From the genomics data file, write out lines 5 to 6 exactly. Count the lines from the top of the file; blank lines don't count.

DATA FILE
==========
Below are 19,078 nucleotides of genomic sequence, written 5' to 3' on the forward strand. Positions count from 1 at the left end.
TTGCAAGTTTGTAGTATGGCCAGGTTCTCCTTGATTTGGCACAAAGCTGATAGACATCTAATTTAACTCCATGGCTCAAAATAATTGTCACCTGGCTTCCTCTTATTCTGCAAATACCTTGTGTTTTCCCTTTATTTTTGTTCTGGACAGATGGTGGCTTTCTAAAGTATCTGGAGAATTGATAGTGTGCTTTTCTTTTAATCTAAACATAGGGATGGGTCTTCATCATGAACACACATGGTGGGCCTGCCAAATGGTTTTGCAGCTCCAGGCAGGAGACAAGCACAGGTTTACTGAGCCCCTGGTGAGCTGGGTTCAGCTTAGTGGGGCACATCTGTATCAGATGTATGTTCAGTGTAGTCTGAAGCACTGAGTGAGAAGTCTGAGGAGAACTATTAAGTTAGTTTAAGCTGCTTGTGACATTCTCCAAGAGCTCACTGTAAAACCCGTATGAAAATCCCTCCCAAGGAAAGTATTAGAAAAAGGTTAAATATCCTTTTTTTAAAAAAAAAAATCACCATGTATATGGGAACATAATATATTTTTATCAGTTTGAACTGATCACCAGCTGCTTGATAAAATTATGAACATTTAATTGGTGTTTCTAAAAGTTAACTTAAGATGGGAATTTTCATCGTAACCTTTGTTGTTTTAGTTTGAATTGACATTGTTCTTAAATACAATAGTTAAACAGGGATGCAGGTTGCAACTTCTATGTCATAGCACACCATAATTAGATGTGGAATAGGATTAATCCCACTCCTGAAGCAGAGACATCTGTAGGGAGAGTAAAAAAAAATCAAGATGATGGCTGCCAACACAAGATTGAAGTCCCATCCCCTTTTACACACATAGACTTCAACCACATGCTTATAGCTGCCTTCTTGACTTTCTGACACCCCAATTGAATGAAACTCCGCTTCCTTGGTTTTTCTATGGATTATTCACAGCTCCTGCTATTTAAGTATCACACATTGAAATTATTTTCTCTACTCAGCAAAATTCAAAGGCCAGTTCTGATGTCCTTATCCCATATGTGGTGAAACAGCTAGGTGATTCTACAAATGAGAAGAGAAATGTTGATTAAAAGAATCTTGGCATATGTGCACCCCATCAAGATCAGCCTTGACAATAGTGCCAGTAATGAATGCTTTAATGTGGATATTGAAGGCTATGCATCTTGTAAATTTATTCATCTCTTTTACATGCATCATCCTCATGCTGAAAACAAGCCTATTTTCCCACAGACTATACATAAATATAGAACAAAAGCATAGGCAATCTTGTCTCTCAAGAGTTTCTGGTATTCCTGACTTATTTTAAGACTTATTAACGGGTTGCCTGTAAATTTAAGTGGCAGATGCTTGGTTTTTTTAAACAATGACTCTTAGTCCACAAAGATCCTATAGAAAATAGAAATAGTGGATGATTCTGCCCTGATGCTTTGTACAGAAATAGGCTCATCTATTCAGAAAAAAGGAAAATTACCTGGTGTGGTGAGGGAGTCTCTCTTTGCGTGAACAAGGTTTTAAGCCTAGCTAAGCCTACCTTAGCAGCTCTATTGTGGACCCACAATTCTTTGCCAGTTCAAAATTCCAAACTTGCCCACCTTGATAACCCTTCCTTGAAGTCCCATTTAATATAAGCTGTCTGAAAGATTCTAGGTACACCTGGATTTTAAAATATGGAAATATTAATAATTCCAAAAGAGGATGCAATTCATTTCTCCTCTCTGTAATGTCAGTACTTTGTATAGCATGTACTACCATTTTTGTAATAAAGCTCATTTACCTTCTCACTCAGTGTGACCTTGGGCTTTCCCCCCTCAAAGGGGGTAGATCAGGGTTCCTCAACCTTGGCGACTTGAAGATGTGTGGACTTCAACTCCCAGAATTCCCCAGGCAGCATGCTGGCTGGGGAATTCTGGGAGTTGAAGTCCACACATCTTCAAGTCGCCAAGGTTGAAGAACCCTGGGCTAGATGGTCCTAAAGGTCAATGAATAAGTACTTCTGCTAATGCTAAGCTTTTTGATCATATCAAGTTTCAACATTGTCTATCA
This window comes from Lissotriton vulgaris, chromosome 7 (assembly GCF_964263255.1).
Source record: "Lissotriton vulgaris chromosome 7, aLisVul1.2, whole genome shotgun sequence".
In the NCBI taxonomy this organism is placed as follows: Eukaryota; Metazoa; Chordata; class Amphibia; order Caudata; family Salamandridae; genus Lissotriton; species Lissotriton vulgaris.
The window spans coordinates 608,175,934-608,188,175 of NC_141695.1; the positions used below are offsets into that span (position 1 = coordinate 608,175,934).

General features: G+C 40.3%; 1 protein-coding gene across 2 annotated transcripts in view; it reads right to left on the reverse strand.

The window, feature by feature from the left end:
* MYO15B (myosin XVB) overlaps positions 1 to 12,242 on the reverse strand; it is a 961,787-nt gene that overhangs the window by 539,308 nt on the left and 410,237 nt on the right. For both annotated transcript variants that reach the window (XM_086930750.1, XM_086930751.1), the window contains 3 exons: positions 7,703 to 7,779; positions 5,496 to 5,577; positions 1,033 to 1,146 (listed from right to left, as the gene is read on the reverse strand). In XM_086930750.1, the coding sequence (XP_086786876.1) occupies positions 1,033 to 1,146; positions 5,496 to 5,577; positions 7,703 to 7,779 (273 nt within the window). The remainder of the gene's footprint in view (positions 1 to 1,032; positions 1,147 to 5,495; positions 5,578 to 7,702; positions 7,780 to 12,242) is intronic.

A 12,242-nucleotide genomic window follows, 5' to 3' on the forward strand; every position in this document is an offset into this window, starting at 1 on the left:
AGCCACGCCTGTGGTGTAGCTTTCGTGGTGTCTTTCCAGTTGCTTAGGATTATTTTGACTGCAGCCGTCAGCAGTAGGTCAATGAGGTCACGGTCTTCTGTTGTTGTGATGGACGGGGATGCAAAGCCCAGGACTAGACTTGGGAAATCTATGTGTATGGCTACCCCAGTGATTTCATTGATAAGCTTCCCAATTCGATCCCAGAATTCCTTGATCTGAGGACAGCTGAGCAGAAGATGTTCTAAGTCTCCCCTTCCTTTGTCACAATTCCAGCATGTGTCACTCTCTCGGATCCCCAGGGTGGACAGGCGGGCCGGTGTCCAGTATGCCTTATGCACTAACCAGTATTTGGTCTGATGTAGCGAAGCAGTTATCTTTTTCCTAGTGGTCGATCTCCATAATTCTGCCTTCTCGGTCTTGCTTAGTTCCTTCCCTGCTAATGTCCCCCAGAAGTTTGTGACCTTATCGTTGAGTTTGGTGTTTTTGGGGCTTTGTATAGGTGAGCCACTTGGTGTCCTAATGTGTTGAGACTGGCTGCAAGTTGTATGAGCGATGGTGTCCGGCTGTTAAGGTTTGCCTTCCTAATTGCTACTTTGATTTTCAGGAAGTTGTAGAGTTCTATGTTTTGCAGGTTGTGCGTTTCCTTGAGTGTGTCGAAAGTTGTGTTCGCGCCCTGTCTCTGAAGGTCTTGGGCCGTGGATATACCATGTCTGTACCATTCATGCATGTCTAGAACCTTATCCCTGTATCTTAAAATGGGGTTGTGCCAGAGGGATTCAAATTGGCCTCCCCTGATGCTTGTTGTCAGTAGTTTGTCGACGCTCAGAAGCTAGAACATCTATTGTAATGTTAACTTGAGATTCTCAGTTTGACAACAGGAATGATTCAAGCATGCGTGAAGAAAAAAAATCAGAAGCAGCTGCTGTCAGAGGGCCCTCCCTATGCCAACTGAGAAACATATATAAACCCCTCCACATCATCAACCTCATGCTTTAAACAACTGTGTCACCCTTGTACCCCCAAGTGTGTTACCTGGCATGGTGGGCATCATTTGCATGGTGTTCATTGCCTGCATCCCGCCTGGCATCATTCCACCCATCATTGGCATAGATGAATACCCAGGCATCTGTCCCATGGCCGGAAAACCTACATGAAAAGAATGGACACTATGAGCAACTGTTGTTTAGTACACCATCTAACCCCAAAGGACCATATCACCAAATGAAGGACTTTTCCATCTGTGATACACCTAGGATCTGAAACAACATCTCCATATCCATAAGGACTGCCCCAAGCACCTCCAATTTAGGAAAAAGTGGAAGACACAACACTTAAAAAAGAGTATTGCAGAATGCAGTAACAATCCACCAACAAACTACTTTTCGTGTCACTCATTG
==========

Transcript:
In the NCBI taxonomy this organism is placed as follows: Eukaryota; Metazoa; Chordata; class Amphibia; order Caudata; family Salamandridae; genus Lissotriton; species Lissotriton vulgaris.
The window spans coordinates 608,175,934-608,188,175 of NC_141695.1; the positions used below are offsets into that span (position 1 = coordinate 608,175,934).